This question is very popular, more so from conscientious teenagers who see Military service as a viable career choice, but have many concerns over serving an institution that seems to contradict one of the moral imperatives found in the Ten Commandments – “You shall not murder”.
On the Sermon on the Mount Jesus also clearly tells us (Christians) that we are not to murder (Matthew 5:21) and in the face of evil we are to turn the other cheek (Matthew 5:38-42).
People have used such teaching to justify pacifism in the assumption that Christians should be meek and mild and not fight in or support any conflict, but simply live in peace.
“They say peace, peace when there is no peace” (Jeremiah 6:14).
I have a lot of respect for pacifists and know that such a stance is often the bravest course to take. I also know that many have abused this stance to get out of front line duties and such cowardice has tarnished the reputation of others who have acted in the utmost integrity with a real conviction and a deep love for their fellow man (Matthew 5:44).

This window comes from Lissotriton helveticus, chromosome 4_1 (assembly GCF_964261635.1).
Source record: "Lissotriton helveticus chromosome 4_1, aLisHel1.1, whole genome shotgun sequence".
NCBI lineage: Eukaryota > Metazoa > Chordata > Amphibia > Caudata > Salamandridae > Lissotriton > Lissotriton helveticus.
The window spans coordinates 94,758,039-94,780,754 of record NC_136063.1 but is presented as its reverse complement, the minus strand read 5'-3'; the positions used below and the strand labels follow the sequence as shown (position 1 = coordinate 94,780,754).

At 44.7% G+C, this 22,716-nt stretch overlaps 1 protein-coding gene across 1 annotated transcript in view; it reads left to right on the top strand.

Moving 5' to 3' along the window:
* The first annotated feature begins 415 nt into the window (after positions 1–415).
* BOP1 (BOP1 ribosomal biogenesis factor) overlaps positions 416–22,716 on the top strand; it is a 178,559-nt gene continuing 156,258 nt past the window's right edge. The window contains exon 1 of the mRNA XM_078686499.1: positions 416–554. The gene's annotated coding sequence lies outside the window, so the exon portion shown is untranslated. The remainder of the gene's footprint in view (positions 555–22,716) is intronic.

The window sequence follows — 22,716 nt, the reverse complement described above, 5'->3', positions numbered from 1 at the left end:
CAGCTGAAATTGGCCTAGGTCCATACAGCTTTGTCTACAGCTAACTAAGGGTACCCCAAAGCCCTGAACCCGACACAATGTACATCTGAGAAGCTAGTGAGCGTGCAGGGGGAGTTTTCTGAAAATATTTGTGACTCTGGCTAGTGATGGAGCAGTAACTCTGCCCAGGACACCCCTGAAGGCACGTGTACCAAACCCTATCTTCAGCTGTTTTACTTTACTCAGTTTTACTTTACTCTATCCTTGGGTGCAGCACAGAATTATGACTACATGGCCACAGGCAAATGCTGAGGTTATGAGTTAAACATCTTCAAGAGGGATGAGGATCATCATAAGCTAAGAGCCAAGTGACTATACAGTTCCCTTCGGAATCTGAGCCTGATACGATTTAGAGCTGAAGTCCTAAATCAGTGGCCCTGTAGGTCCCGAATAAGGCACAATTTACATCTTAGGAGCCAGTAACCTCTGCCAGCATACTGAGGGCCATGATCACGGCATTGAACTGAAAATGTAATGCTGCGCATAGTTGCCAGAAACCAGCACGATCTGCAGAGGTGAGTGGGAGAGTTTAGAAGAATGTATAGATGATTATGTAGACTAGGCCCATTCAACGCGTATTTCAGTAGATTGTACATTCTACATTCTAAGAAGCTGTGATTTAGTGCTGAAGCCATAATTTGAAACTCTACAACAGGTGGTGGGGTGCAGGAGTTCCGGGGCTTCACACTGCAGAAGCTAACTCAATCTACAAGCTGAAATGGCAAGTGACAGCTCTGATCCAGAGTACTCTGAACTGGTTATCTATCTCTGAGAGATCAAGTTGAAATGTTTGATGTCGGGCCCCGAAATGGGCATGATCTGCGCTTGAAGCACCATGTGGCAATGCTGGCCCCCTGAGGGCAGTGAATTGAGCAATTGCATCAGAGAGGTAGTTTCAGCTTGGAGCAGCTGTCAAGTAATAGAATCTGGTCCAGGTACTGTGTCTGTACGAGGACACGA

But such a stance (however respectable) is not what Jesus taught on the mount, so such verses should not be used to defend this case.
Is Military Service Biblical?
Before we answer this questions, we need to remember that God cannot stand sin (Isaiah 59:2), He cannot lie (Hebrew 6:18), He is unchanging (Revelation 1:8), and His words are perfect (Psalm 12:6).
In Genesis 14:14 we read that Abraham forms an army of 318 men to bring back Lot from the four Kings. In Exodus 17, Israel beat the Amalekites in battle, God Blessed when Moses raised his staff into the air. In Joshua 1 the Lord speaks to Joshua telling him to be strong and courageous (v6) as he goes out to take the promised land, the Lord also told Joshua when to attack Ai (Joshua 8:1).
King Saul had an army (1 Samuel 13:2) and so did King David. The Lord even gave him battle strategies (2 Samuel 5:23). David had mercenaries fighting for him (2 Samuel 15) and a part time army working on shifts (1 Chronicles 27). People were also commissioned to provide weaponry and chariots (1 Kings 10:26).
We also know that Jesus is not going to be a pacifist on His return (Revelation 12:7) and throughout the Gospels we see many instances of soldiers being praised as Christians, God-fearing men and of good character (Matthew 8:5; 27:54; Mark 15:39-45; Luke 7:2; 23:47; Acts 10:1; 21:32; 28:16).